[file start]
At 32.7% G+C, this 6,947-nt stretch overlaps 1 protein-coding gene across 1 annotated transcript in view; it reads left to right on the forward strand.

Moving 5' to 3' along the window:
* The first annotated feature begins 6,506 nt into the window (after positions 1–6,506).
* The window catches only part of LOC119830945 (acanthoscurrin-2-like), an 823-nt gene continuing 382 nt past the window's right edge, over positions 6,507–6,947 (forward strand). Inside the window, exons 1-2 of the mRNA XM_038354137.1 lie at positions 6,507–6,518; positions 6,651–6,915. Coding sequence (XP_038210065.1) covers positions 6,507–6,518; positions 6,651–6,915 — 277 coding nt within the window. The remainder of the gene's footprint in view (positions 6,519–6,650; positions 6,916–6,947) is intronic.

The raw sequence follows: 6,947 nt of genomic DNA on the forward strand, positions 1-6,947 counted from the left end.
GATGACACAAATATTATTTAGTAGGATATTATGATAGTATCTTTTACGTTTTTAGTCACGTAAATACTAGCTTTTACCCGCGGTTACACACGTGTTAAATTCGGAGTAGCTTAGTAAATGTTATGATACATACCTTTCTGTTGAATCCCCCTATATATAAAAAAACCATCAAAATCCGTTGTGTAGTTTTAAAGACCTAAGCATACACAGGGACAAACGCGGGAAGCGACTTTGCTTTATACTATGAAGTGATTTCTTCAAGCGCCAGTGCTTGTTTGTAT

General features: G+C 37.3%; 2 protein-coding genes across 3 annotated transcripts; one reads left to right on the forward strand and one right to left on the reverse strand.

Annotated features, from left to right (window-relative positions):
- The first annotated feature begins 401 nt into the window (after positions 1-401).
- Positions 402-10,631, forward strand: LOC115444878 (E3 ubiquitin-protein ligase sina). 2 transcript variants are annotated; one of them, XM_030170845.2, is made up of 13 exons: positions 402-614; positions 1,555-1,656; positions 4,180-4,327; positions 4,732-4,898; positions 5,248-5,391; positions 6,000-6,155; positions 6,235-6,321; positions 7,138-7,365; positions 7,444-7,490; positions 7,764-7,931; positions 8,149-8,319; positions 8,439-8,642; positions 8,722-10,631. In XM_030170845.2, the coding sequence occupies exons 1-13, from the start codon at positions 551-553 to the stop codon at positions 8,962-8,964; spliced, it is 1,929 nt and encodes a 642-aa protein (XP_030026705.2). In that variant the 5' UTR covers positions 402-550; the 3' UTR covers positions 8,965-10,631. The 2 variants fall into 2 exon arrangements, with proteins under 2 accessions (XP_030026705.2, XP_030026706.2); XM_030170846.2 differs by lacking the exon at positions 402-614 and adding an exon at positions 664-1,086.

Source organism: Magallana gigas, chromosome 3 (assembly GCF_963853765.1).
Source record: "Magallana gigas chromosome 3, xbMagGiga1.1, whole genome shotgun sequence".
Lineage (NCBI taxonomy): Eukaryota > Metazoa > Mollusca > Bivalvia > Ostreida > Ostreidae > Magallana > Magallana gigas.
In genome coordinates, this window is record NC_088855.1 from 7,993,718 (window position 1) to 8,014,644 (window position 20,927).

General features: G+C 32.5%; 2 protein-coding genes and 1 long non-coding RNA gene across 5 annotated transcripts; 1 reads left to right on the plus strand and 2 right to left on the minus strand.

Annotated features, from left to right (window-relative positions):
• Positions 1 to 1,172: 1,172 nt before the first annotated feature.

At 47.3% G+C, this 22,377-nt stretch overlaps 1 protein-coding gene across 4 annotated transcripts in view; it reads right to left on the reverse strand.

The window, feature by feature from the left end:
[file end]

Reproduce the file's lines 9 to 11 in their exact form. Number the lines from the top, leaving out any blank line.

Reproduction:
- The first annotated feature begins 401 nt into the window (after positions 1-401).
- Positions 402-10,631, forward strand: LOC115444878 (E3 ubiquitin-protein ligase sina). 2 transcript variants are annotated; one of them, XM_030170845.2, is made up of 13 exons: positions 402-614; positions 1,555-1,656; positions 4,180-4,327; positions 4,732-4,898; positions 5,248-5,391; positions 6,000-6,155; positions 6,235-6,321; positions 7,138-7,365; positions 7,444-7,490; positions 7,764-7,931; positions 8,149-8,319; positions 8,439-8,642; positions 8,722-10,631. In XM_030170845.2, the coding sequence occupies exons 1-13, from the start codon at positions 551-553 to the stop codon at positions 8,962-8,964; spliced, it is 1,929 nt and encodes a 642-aa protein (XP_030026705.2). In that variant the 5' UTR covers positions 402-550; the 3' UTR covers positions 8,965-10,631. The 2 variants fall into 2 exon arrangements, with proteins under 2 accessions (XP_030026705.2, XP_030026706.2); XM_030170846.2 differs by lacking the exon at positions 402-614 and adding an exon at positions 664-1,086.

Source organism: Magallana gigas, chromosome 3 (assembly GCF_963853765.1).